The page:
In spite of the recent economic upswing, its easy to argue that the world remains an uncertain place for those in college thinking about their lives post-graduation. I presented to a lecture hall full of them this past fall at the University of California, San Diego.
Daunting are the statistics. Governing states that the unemployment rate for those aged 24 and below stood at 16.1 percent just this past year. According to Forbes, student loan debt has topped $1.2 trillion. In fact, one in 10 students owe more than $40,000 on their college education. The world is a different place for those entering today's workforce.
But that doesn't mean it isn't a better one.
To all 2014 college graduates, congratulations. I commend you for entering the workforce during a time when we are: 1. More creative, 2. More independent, 3. More globally aware, and 4. More insightful.
My message to those graduates dates back to a quote that was printed on the wall of my downtown Chicago hotel room: "Life is not about finding yourself. Life is about creating yourself." And hence, you graduate staring at a blank canvas on a museum wall, waiting to be painted as you wish. This is your manifesto, and you have the ability, more than ever before, to write it.
And what no professor, no administrator, no TA will share -- is that your job is not your career. Your career, in fact, is your life -- made up of its own, individual pieces. A close friend and mentor, John O'Neil, likened the pieces to those of a pie, asking me to envision my life as the completion of that pie's circle. The tougher question was to ask myself what does my life pie look like, and is it what I aspire it to be?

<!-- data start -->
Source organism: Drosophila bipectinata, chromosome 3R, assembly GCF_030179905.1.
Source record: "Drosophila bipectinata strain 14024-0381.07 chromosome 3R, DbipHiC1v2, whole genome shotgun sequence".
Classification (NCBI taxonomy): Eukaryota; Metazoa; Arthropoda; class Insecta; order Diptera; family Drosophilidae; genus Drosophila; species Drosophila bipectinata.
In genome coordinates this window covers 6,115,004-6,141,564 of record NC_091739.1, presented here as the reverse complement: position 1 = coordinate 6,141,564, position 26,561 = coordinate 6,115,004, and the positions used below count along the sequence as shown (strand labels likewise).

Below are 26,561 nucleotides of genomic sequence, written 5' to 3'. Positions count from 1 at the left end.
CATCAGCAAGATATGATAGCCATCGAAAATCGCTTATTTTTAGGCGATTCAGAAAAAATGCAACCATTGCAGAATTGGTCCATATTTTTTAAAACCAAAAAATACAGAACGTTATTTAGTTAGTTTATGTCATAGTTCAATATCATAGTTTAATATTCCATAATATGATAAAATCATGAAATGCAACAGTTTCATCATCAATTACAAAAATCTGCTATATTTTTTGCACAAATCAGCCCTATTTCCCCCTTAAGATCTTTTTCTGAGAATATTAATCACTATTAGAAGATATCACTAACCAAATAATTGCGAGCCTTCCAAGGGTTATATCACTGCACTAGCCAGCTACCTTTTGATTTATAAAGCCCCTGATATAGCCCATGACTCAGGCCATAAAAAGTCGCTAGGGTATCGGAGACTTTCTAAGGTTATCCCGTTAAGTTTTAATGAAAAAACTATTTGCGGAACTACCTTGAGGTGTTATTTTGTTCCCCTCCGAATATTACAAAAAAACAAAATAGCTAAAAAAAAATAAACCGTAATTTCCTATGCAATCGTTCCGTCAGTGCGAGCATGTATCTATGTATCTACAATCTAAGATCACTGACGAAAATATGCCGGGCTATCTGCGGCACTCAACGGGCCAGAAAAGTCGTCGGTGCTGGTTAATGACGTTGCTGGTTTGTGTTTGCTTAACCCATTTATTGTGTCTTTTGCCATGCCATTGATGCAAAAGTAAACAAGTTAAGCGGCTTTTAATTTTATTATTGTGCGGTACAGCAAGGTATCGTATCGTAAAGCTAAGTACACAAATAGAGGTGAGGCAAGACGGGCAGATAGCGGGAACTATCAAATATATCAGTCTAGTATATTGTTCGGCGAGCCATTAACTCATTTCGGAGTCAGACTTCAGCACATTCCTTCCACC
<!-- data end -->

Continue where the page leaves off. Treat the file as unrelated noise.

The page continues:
Come to find out, only one of those pieces was filled by my job. Family, travel, community, advisory work, philanthropy and investments filled the remainder. But not enough of it. That, for me, was a wake-up call.
Class of 2014, as you embark upon graduation, I ask you to take a long drawn out second to determine what you aspire your own life pie to be. And I challenge you to stick to it.
In rounding out my life pie, I thought about what I didn't learn in college; lessons experienced the hard way. As I look back they have certainly proven more valuable than any early morning lecture, four hour final or standardized exam.
So here are my top 10:
1. You have no ego. Call the CEO and prepare to do the grunt work. Every executive at every corporation started from the ground up. Don't be afraid to reach out directly to those running the company you wish to join. In turn, you'd better be ready to roll-up your sleeves. I started in the mailroom of an L.A. talent agency -- the perfect remedy for my fresh-out-of-college ego.
2. Travel the world and travel hard. Stay awhile. Be it a developing country far from home, a youth hostel in a busy locale, a long voyage to the unfamiliar, travel provides perspective. It gets us out of our comfort zone. It enables us to see the bigger picture.
3. Give back now. Society cannot continue on its current course of taking. We must give back and give back now. Its neither the wealthiest nor the most philanthropic who will have the most impact. It is the middlemen; the broad population. Find a cause -- environment, education, poverty, health. Commit to dedicate yourself early on. Make it a formidable piece of your life pie.